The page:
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If you are looking for a Medigap Plan with low monthly premiums, a Medicare SELECT plan may seem like a good option. But Medicare SELECT plans have strict limits on the doctors and hospitals you can use.
It’s important to weigh both the costs and the benefits before deciding if a plan is right for you.
Medigap Plans pay the gaps in Parts A and B. There are ten standard Medigap plans, Plan A through Plan N. Each program offers different benefits.
These supplemental plans pay for things like co-pays, deductibles, hospice care, medical emergencies while traveling, and doctors’ charges that exceed the amounts paid by Medicare.
To sign up for a Medigap Plan, you must have Part B. You can’t have both a Medicare Supplement and Medicare Advantage.
What is the Medicare SELECT Plan
Medicare SELECT plans limit you to a network of specific doctors, specialists, and hospitals. If you go to a healthcare provider or hospital that is outside the network, your coverage will not pay unless it’s an emergency.
You’ll be responsible for paying anything that Part A and B don’t cover.
You usually need a referral from your primary care doctor to see a specialist or go to the hospital. In this way, Medicare SELECT operates much like an HMO.
Medicare SELECT plans are not in every state. Insurance companies decide whether they want to offer this type of policy in a particular area.
How Do I Enroll in Medicare Select?
The best time to enroll in Medicare SELECT is during your Initial Enrollment Period that begins with the month you are 65 or older and enrolled in Part B. During this period; you can’t be denied coverage or charged extra because of your health.
When you first turn 65, you become eligible for the Guarantee Issue rights, meaning coverage and application is a guarantee. If you enroll later, you may have a harder time getting coverage, and it may cost more.
Many people apply for coverage after the Initial Enrollment Period. The easiest way to understand your eligibility and options is to talk with an agent.
Is Medicare SELECT the Best Plan for Me?
Before deciding on Medicare SELECT, find out whether the doctors and hospitals you like to use are in the policy.
If you want to see the doctor out of the network, you save a small amount of premium but end up paying more than a regular Medigap Plan.
Also, consider how important it is to be able to choose your specialists as well as where you would go for severe illness.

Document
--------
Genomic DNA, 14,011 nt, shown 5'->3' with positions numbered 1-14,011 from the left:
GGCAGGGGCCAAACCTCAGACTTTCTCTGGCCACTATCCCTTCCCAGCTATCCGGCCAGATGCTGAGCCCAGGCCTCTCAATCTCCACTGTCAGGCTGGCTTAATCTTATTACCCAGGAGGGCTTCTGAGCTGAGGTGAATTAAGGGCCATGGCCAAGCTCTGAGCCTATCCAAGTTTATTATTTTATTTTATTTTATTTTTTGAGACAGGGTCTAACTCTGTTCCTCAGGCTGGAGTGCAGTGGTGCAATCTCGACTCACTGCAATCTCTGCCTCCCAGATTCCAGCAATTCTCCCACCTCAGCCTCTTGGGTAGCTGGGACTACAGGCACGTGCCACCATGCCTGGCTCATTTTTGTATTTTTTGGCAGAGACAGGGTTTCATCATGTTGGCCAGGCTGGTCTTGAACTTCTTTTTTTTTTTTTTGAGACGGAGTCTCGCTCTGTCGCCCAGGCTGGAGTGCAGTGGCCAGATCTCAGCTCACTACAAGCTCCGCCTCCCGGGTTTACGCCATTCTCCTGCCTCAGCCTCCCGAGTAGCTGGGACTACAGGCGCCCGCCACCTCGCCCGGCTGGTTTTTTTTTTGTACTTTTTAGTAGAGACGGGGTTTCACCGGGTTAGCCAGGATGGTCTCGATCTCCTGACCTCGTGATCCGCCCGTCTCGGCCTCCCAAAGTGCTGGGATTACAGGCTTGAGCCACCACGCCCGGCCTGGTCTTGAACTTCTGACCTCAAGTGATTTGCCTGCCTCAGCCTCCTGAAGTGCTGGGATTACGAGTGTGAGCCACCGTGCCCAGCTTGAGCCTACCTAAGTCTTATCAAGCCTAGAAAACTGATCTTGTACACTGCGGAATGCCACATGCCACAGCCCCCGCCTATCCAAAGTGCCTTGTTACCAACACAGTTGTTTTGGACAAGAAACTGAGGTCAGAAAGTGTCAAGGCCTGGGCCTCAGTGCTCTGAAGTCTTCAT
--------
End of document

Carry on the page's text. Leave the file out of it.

Think about how often you travel out of your immediate area. Consider the hassle of going to your primary care doctor every time you need a referral. Weigh these against the potential monthly savings in a SELECT plan.
If you do decide on a Medicare SELECT plan, you have 12 months to change your mind. Within this time frame, you can switch to a standard Medigap policy.
You can switch to another plan if you move out of your insurance company’s coverage area or if your insurer decides to stop offering your SELECT program in your area.
However, before signing up, understand that standard Medigap has far more significant benefits. If in the first 12 months of coverage, you decide standard Medigap is more suitable than a SELECT plan, you can switch without worrying about underwriting.
Insurance companies can charge various premiums for the same level of coverage. Be sure to compare apples to apples when researching policy options.
Medicare SELECT vs Medicare Advantage
As stated above, these plans work very similarly to an HMO Medicare Advantage Plan. There are similarities. These plans are available in specific areas; also, they restrict doctors and hospitals. Select plans are different from Medicare Advantage plans because they don’t have a copayment schedule like the Medicare Advantage plans. Also, SELECT plans don’t include Part D, dental, or any other benefits.
However, depending on the Medigap company, you might be able to purchase an Active & Fit benefit; or some other wellness coverage.
What is the History of Medicare SELECT Plans
SELECT plans go back to the early 1990s. They were available in 15 states, including Florida, California, Alabama, Michigan, Ohio, and Texas. Then in 1995, these plans were made available to all regions. By 1998, SELECT plans became a permanent law. Implementing SELECT plans is different across each state.
Compare Rates on Medicare SELECT Plans
The select Plan is basically an HMO that fills the gaps of Medicare. There is no coverage on ancillary benefits, and the doctor limits are strict.
Medigap standard options are better, especially if you can afford the slightly higher premium. The lower premium in exchange for a network may work for some, but it’s not something most will recommend starting
At MedicareFAQ, we help you find the best Medigap or Medicare SELECT policy for your needs. We answer your questions and get quotes from the top insurers in your area.
Call us today to get started or fill out our online form to compare rates online.